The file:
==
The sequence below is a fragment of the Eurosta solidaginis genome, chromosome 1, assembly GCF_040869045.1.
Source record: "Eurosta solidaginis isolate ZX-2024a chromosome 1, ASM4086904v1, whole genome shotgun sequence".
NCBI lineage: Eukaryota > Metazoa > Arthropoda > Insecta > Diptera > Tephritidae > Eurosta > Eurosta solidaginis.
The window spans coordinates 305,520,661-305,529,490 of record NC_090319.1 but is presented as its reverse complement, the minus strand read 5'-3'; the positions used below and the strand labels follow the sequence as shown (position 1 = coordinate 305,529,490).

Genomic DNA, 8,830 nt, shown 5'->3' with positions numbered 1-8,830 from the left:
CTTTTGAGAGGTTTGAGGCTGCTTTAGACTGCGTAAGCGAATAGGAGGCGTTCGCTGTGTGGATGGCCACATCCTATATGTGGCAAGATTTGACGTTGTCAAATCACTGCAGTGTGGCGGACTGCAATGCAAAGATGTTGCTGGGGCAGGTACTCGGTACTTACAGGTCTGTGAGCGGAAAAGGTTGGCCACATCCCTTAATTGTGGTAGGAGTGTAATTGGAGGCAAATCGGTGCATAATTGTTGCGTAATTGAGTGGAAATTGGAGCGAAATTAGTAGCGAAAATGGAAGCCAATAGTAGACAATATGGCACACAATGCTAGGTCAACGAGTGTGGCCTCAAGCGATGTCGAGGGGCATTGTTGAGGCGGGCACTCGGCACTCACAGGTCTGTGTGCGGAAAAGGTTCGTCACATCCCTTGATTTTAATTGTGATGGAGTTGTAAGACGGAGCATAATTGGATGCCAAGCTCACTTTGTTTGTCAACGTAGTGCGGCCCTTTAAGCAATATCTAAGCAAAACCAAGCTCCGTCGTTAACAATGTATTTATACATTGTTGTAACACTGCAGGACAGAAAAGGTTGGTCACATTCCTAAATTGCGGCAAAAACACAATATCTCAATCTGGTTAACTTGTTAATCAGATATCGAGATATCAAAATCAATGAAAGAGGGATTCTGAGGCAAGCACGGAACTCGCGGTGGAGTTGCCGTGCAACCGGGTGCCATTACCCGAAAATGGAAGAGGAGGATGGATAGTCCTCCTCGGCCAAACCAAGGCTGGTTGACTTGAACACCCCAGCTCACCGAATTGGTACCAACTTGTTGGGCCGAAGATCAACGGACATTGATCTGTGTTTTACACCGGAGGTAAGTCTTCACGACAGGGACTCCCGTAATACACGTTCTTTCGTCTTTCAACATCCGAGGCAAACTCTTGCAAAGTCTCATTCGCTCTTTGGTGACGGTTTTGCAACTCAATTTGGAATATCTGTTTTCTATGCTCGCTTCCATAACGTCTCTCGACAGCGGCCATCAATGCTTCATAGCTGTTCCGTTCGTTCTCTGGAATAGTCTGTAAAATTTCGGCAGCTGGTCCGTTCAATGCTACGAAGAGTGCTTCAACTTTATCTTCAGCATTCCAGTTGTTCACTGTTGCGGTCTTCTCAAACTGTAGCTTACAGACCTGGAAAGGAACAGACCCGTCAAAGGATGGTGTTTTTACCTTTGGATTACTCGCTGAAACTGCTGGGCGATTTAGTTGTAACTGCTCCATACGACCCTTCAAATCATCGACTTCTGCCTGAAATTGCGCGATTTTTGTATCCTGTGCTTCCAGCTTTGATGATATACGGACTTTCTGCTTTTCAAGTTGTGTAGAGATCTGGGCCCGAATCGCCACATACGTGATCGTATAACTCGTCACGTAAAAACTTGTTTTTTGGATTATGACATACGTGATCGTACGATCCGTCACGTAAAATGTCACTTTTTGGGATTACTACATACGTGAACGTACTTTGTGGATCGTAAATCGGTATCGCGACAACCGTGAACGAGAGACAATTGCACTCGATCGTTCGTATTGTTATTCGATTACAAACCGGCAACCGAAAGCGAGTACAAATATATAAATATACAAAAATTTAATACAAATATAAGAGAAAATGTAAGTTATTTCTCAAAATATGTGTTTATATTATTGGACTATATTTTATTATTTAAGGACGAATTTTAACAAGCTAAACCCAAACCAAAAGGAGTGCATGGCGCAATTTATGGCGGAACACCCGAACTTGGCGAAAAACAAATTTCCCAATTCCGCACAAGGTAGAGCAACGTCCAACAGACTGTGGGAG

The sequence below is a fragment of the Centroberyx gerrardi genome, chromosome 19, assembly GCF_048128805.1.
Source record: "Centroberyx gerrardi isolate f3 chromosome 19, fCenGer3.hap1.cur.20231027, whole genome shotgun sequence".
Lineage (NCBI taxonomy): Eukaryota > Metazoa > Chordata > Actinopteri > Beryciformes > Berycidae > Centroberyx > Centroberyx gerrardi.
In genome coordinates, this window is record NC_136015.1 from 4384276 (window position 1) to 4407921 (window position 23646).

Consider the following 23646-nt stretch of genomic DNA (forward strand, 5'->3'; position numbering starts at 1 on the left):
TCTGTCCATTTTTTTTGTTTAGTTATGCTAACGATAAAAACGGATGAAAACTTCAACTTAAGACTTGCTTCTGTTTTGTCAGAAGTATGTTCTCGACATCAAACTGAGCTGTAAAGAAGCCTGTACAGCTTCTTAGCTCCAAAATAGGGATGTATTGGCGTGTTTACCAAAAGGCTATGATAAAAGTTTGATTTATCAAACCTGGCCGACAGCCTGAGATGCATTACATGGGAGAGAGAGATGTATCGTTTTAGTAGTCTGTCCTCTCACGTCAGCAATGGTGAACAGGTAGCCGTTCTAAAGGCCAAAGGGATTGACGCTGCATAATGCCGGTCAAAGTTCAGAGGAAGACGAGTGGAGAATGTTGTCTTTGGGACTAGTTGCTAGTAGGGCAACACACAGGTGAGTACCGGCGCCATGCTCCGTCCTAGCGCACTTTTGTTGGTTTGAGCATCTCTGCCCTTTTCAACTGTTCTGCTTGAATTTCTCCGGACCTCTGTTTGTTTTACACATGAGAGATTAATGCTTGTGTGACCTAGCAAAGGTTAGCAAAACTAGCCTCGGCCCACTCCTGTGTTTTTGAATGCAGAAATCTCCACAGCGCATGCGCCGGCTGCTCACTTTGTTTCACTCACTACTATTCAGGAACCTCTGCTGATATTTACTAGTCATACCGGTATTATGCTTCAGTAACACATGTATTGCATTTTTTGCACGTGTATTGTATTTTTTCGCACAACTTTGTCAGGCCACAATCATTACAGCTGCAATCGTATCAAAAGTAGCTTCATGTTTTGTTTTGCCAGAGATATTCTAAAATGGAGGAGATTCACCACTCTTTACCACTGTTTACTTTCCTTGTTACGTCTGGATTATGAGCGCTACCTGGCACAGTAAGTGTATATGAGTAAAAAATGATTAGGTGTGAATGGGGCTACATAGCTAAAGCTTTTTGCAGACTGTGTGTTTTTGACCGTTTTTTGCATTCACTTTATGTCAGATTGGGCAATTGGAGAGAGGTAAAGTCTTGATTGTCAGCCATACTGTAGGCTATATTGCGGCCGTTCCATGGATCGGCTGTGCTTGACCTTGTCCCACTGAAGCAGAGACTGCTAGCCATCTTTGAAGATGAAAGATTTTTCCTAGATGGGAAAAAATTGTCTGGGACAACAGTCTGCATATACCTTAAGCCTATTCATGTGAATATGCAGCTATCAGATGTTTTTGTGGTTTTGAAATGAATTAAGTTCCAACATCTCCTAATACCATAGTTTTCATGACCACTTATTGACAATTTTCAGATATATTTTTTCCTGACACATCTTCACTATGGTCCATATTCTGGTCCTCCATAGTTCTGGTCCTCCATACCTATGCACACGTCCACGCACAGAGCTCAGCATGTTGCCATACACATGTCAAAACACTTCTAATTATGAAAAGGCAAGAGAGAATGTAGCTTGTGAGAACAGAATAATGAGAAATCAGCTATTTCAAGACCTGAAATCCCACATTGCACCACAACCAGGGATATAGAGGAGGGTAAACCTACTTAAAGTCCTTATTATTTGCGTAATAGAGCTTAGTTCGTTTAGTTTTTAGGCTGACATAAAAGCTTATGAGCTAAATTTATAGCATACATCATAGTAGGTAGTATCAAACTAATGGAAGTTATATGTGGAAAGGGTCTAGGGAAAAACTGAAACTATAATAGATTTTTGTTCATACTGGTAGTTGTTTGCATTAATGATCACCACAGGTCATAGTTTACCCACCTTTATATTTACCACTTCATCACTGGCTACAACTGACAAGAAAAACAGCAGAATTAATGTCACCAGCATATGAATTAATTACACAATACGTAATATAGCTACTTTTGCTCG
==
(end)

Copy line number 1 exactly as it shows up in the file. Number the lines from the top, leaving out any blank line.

The sequence below is a fragment of the Eurosta solidaginis genome, chromosome 1, assembly GCF_040869045.1.